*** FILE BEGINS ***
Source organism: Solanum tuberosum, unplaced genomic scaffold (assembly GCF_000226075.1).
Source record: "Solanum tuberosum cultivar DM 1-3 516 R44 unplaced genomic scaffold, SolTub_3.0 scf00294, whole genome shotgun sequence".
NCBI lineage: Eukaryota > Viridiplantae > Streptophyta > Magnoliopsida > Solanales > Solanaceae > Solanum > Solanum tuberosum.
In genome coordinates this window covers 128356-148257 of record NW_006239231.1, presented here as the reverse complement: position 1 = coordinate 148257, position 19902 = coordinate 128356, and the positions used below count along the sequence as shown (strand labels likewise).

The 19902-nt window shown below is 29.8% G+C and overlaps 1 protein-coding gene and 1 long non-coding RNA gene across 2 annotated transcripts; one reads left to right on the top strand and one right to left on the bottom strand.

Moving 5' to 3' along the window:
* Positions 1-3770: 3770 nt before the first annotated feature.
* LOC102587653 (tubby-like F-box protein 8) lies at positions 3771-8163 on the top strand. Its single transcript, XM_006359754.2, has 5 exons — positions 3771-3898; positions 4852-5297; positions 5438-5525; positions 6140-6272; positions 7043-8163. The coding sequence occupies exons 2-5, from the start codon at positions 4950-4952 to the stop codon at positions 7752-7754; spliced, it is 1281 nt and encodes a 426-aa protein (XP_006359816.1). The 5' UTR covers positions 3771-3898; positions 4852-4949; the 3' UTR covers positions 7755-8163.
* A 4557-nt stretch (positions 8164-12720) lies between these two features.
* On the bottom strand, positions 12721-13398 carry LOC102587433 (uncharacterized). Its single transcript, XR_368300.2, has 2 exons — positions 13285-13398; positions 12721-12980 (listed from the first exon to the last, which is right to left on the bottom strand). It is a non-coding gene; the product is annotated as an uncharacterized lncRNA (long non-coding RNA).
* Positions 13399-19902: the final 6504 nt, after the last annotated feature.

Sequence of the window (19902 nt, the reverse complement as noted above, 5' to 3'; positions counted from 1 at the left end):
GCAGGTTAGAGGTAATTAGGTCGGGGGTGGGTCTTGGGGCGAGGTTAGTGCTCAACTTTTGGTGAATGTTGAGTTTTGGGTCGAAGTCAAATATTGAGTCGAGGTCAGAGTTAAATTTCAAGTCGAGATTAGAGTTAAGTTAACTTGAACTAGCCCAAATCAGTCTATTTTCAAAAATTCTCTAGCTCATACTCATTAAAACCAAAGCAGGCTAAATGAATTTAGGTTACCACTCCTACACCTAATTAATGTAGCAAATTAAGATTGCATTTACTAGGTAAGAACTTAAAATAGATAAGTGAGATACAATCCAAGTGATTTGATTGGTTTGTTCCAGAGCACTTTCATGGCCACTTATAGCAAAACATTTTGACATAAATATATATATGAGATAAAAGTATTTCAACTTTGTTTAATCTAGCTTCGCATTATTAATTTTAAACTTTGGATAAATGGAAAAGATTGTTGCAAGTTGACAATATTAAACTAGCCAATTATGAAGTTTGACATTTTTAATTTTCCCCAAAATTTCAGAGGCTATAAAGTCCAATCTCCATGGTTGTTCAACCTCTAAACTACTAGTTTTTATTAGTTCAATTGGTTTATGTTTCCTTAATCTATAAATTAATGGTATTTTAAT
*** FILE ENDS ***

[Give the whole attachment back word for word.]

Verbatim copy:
Source organism: Solanum tuberosum, unplaced genomic scaffold (assembly GCF_000226075.1).
Source record: "Solanum tuberosum cultivar DM 1-3 516 R44 unplaced genomic scaffold, SolTub_3.0 scf00294, whole genome shotgun sequence".
NCBI lineage: Eukaryota > Viridiplantae > Streptophyta > Magnoliopsida > Solanales > Solanaceae > Solanum > Solanum tuberosum.
In genome coordinates this window covers 128356-148257 of record NW_006239231.1, presented here as the reverse complement: position 1 = coordinate 148257, position 19902 = coordinate 128356, and the positions used below count along the sequence as shown (strand labels likewise).

The 19902-nt window shown below is 29.8% G+C and overlaps 1 protein-coding gene and 1 long non-coding RNA gene across 2 annotated transcripts; one reads left to right on the top strand and one right to left on the bottom strand.

Moving 5' to 3' along the window:
* Positions 1-3770: 3770 nt before the first annotated feature.
* LOC102587653 (tubby-like F-box protein 8) lies at positions 3771-8163 on the top strand. Its single transcript, XM_006359754.2, has 5 exons — positions 3771-3898; positions 4852-5297; positions 5438-5525; positions 6140-6272; positions 7043-8163. The coding sequence occupies exons 2-5, from the start codon at positions 4950-4952 to the stop codon at positions 7752-7754; spliced, it is 1281 nt and encodes a 426-aa protein (XP_006359816.1). The 5' UTR covers positions 3771-3898; positions 4852-4949; the 3' UTR covers positions 7755-8163.
* A 4557-nt stretch (positions 8164-12720) lies between these two features.
* On the bottom strand, positions 12721-13398 carry LOC102587433 (uncharacterized). Its single transcript, XR_368300.2, has 2 exons — positions 13285-13398; positions 12721-12980 (listed from the first exon to the last, which is right to left on the bottom strand). It is a non-coding gene; the product is annotated as an uncharacterized lncRNA (long non-coding RNA).
* Positions 13399-19902: the final 6504 nt, after the last annotated feature.

Sequence of the window (19902 nt, the reverse complement as noted above, 5' to 3'; positions counted from 1 at the left end):
GCAGGTTAGAGGTAATTAGGTCGGGGGTGGGTCTTGGGGCGAGGTTAGTGCTCAACTTTTGGTGAATGTTGAGTTTTGGGTCGAAGTCAAATATTGAGTCGAGGTCAGAGTTAAATTTCAAGTCGAGATTAGAGTTAAGTTAACTTGAACTAGCCCAAATCAGTCTATTTTCAAAAATTCTCTAGCTCATACTCATTAAAACCAAAGCAGGCTAAATGAATTTAGGTTACCACTCCTACACCTAATTAATGTAGCAAATTAAGATTGCATTTACTAGGTAAGAACTTAAAATAGATAAGTGAGATACAATCCAAGTGATTTGATTGGTTTGTTCCAGAGCACTTTCATGGCCACTTATAGCAAAACATTTTGACATAAATATATATATGAGATAAAAGTATTTCAACTTTGTTTAATCTAGCTTCGCATTATTAATTTTAAACTTTGGATAAATGGAAAAGATTGTTGCAAGTTGACAATATTAAACTAGCCAATTATGAAGTTTGACATTTTTAATTTTCCCCAAAATTTCAGAGGCTATAAAGTCCAATCTCCATGGTTGTTCAACCTCTAAACTACTAGTTTTTATTAGTTCAATTGGTTTATGTTTCCTTAATCTATAAATTAATGGTATTTTAAT